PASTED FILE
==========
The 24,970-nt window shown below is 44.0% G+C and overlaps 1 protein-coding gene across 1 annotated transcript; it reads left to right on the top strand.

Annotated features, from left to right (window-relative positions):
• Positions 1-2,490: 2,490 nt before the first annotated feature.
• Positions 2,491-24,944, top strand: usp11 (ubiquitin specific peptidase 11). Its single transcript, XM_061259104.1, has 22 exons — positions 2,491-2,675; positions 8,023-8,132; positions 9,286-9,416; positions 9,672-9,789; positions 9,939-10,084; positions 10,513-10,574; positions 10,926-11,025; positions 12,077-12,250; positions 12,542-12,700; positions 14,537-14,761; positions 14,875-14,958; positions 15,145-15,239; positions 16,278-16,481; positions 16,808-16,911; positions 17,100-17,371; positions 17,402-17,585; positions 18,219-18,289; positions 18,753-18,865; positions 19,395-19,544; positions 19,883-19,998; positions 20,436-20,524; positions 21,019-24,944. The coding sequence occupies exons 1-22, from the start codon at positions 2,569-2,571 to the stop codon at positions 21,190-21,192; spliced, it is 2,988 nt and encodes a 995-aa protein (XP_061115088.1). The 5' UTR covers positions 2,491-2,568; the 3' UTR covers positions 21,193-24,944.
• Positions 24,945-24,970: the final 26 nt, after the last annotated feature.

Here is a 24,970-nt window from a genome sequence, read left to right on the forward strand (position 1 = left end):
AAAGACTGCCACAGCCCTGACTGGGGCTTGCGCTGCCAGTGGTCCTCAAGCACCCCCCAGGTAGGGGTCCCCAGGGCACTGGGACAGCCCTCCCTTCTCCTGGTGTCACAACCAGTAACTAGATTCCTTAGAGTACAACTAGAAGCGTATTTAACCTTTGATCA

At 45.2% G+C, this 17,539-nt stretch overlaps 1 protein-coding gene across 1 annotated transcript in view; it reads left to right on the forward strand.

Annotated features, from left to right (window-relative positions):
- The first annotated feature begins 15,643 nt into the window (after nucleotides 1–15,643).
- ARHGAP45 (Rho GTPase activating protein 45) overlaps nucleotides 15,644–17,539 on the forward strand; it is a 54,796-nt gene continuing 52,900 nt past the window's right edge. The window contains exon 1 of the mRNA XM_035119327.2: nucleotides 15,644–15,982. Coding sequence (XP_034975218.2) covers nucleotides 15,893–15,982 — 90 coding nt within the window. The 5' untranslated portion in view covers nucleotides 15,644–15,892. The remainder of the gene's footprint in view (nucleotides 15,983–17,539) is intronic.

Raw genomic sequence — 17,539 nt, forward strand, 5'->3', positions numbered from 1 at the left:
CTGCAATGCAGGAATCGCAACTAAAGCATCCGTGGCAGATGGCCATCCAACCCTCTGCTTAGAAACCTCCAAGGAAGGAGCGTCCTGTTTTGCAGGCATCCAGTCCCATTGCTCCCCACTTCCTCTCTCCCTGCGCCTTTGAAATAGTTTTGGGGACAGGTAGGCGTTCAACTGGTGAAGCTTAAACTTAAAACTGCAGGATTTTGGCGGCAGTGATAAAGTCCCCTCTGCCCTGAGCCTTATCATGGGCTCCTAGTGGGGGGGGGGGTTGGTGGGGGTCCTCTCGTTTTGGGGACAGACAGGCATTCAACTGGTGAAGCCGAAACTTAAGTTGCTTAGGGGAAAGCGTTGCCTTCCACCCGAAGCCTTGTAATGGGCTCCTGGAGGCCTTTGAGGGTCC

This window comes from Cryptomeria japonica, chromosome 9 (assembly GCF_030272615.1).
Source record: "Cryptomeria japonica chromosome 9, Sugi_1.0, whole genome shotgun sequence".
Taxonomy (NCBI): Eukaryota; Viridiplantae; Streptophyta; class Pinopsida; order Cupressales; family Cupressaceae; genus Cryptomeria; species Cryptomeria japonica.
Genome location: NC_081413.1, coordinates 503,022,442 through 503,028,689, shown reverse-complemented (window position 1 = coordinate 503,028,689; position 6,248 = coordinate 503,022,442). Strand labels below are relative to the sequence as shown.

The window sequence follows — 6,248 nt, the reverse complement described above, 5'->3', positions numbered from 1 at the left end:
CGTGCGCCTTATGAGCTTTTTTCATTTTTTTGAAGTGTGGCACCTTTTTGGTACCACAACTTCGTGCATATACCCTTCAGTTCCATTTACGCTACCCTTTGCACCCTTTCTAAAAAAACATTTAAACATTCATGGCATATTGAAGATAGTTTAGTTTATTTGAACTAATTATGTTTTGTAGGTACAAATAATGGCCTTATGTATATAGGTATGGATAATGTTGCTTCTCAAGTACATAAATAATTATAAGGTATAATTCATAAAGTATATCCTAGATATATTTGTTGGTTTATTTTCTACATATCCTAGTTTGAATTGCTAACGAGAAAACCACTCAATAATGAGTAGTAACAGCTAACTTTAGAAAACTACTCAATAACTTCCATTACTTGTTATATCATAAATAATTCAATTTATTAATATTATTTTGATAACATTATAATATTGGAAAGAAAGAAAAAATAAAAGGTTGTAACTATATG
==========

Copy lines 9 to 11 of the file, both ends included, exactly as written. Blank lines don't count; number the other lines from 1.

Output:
Annotated features, from left to right (window-relative positions):
- The first annotated feature begins 15,643 nt into the window (after nucleotides 1–15,643).
- ARHGAP45 (Rho GTPase activating protein 45) overlaps nucleotides 15,644–17,539 on the forward strand; it is a 54,796-nt gene continuing 52,900 nt past the window's right edge. The window contains exon 1 of the mRNA XM_035119327.2: nucleotides 15,644–15,982. Coding sequence (XP_034975218.2) covers nucleotides 15,893–15,982 — 90 coding nt within the window. The 5' untranslated portion in view covers nucleotides 15,644–15,892. The remainder of the gene's footprint in view (nucleotides 15,983–17,539) is intronic.